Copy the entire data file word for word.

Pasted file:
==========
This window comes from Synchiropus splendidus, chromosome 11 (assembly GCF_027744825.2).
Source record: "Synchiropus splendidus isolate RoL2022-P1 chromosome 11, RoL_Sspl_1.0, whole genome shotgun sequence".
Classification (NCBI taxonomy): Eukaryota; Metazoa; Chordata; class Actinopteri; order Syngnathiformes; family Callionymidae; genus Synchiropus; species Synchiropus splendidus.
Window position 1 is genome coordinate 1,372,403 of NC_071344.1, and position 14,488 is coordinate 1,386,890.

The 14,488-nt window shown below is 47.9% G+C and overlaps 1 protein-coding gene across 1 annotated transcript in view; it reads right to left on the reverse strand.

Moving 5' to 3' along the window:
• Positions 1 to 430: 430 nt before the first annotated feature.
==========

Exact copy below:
This window comes from Synchiropus splendidus, chromosome 11 (assembly GCF_027744825.2).
Source record: "Synchiropus splendidus isolate RoL2022-P1 chromosome 11, RoL_Sspl_1.0, whole genome shotgun sequence".
Classification (NCBI taxonomy): Eukaryota; Metazoa; Chordata; class Actinopteri; order Syngnathiformes; family Callionymidae; genus Synchiropus; species Synchiropus splendidus.
Window position 1 is genome coordinate 1,372,403 of NC_071344.1, and position 14,488 is coordinate 1,386,890.

The 14,488-nt window shown below is 47.9% G+C and overlaps 1 protein-coding gene across 1 annotated transcript in view; it reads right to left on the reverse strand.

Moving 5' to 3' along the window:
• Positions 1 to 430: 430 nt before the first annotated feature.